The key point – that educational choice belongs to the parent, not to the government (especially, not to the courts) – bears repeating:
Once state money is converted to a voucher and given to a child, it’s no longer the government’s. It belongs to the child, who is subject to the will of a parent or guardian. Parents and guardians have the right to choose whether their children are schooled in secular or religious settings.
The Gazette’s editorial concludes by endorsing an appeal to a higher court: “Let’s hope this ignorant, backward ruling is soon overturned.”
Sunday’s Denver Post editorial (“The latest hurdle for school choice“) chimed in with (surprising!) support for the Douglas County school choice program in principle, but sounded a more cautionary note on the prospects for appellate success:
And while Douglas County officials have said they intend to appeal Denver District Judge Michael A. Martinez’s ruling, the language of his opinion – along with the current makeup of the Colorado Supreme Court – does not leave much room for optimism.
The Post’s editors have a point – they certainly are intimately familiar with the political predilections of the Colorado Supreme Court, as they are the court’s current landlords (a possible factor in the Post’s non-coverage of last year’s judicial retention elections) – but if the DougCo school board first takes their case to the Colorado Court of Appeals, which has largely been a bright spot for actually upholding the law in Colorado – they may have a decent shot at success, and will in any case build up a good record for where the case may ultimately be decided in the U.S. Supreme Court.
Finally, this morning’s (Monday) Parker Chronicle (online) reported on the first step of the appeal process (“Douglas County School District launches appeal process“):
The district announced it filed a stay of the permanent injunction filed against its choice scholarship pilot program, designed to deliver school vouchers to 500 district students. The program was stopped on Aug. 12 with the decision by Denver District Court Judge Michael Martinez, who ruled it unconstitutional in part because it routes public education money to private, religious schools,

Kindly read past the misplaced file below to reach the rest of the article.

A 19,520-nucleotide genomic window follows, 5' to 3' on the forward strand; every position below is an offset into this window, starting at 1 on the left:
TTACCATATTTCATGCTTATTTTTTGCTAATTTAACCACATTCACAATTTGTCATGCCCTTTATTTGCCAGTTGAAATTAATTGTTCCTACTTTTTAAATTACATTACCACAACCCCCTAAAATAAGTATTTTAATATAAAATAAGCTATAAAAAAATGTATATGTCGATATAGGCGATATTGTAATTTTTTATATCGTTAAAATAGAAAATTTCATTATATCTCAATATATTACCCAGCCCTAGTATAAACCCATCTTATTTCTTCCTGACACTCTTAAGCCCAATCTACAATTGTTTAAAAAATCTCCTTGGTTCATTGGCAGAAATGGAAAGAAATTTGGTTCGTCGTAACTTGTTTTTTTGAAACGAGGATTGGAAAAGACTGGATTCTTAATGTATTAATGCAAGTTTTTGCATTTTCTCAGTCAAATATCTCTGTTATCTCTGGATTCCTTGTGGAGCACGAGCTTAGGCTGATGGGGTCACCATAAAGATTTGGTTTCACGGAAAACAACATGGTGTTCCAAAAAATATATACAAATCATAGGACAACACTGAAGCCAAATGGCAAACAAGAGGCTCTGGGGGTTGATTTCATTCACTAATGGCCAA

In a news release issued Aug. 19, the district calls its motion “the first legal step in a planned appeal” of Martinez’s ruling.
Clearly, the fight for choice – and control – of education in Colorado’s courts is just beginning.
These cases highlight the importance of fair and impartial courts and of judges who exercise proper restraint (in accordance with the rule of law) in considering – let alone deciding – issues of policy more appropriate for the elected, representative branches of government. Our courts have an important – even vital – role to play in our society and system of government. This is not it.
Clear The Bench Colorado will, with your support, continue to promote transparency and accountability in the Colorado judiciary, informing the public to increase awareness of the substantial public policy implications of an unrestrained activism and political agendas in the courts. We will continue to work to educate voters and provide information of relevance related to the judicial branch, and to provide useful and substantive evaluations of judicial performance.
Ultimately, though – it’s worth the effort.